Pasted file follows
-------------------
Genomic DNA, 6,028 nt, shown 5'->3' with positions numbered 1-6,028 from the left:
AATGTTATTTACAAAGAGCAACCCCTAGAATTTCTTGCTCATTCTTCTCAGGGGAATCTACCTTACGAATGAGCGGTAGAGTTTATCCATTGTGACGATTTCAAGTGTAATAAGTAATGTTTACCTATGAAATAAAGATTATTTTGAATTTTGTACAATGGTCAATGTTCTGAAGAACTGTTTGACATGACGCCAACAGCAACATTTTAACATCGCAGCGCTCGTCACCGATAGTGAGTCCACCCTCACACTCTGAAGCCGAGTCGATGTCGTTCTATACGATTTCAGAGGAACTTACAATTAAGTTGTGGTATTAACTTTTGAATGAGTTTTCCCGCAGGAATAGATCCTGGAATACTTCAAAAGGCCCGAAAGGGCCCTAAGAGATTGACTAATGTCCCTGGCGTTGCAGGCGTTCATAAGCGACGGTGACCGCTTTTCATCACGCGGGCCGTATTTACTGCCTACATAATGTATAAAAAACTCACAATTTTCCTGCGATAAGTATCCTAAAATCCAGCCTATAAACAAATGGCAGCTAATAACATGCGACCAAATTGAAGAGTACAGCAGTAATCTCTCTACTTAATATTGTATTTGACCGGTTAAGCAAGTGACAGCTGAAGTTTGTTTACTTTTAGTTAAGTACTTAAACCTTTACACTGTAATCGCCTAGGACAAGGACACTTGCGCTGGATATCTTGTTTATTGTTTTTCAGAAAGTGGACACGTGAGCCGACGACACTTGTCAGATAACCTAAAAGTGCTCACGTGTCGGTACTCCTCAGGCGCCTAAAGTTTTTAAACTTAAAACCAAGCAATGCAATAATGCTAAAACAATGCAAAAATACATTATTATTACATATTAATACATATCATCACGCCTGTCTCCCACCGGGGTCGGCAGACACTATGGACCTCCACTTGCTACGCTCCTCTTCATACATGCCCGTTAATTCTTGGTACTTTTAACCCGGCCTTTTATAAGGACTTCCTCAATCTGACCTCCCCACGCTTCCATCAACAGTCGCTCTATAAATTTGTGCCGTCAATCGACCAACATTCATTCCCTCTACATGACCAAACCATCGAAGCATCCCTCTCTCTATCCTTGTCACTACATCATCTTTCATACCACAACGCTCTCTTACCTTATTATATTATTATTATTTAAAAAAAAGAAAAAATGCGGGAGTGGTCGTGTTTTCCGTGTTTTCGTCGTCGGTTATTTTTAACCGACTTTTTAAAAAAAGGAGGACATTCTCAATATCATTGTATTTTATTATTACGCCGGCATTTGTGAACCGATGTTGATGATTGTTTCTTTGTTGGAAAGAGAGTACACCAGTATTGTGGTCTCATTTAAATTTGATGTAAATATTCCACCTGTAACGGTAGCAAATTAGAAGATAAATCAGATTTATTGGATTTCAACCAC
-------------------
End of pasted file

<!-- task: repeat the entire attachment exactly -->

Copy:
Genomic DNA, 6,028 nt, shown 5'->3' with positions numbered 1-6,028 from the left:
AATGTTATTTACAAAGAGCAACCCCTAGAATTTCTTGCTCATTCTTCTCAGGGGAATCTACCTTACGAATGAGCGGTAGAGTTTATCCATTGTGACGATTTCAAGTGTAATAAGTAATGTTTACCTATGAAATAAAGATTATTTTGAATTTTGTACAATGGTCAATGTTCTGAAGAACTGTTTGACATGACGCCAACAGCAACATTTTAACATCGCAGCGCTCGTCACCGATAGTGAGTCCACCCTCACACTCTGAAGCCGAGTCGATGTCGTTCTATACGATTTCAGAGGAACTTACAATTAAGTTGTGGTATTAACTTTTGAATGAGTTTTCCCGCAGGAATAGATCCTGGAATACTTCAAAAGGCCCGAAAGGGCCCTAAGAGATTGACTAATGTCCCTGGCGTTGCAGGCGTTCATAAGCGACGGTGACCGCTTTTCATCACGCGGGCCGTATTTACTGCCTACATAATGTATAAAAAACTCACAATTTTCCTGCGATAAGTATCCTAAAATCCAGCCTATAAACAAATGGCAGCTAATAACATGCGACCAAATTGAAGAGTACAGCAGTAATCTCTCTACTTAATATTGTATTTGACCGGTTAAGCAAGTGACAGCTGAAGTTTGTTTACTTTTAGTTAAGTACTTAAACCTTTACACTGTAATCGCCTAGGACAAGGACACTTGCGCTGGATATCTTGTTTATTGTTTTTCAGAAAGTGGACACGTGAGCCGACGACACTTGTCAGATAACCTAAAAGTGCTCACGTGTCGGTACTCCTCAGGCGCCTAAAGTTTTTAAACTTAAAACCAAGCAATGCAATAATGCTAAAACAATGCAAAAATACATTATTATTACATATTAATACATATCATCACGCCTGTCTCCCACCGGGGTCGGCAGACACTATGGACCTCCACTTGCTACGCTCCTCTTCATACATGCCCGTTAATTCTTGGTACTTTTAACCCGGCCTTTTATAAGGACTTCCTCAATCTGACCTCCCCACGCTTCCATCAACAGTCGCTCTATAAATTTGTGCCGTCAATCGACCAACATTCATTCCCTCTACATGACCAAACCATCGAAGCATCCCTCTCTCTATCCTTGTCACTACATCATCTTTCATACCACAACGCTCTCTTACCTTATTATATTATTATTATTTAAAAAAAAGAAAAAATGCGGGAGTGGTCGTGTTTTCCGTGTTTTCGTCGTCGGTTATTTTTAACCGACTTTTTAAAAAAAGGAGGACATTCTCAATATCATTGTATTTTATTATTACGCCGGCATTTGTGAACCGATGTTGATGATTGTTTCTTTGTTGGAAAGAGAGTACACCAGTATTGTGGTCTCATTTAAATTTGATGTAAATATTCCACCTGTAACGGTAGCAAATTAGAAGATAAATCAGATTTATTGGATTTCAACCAC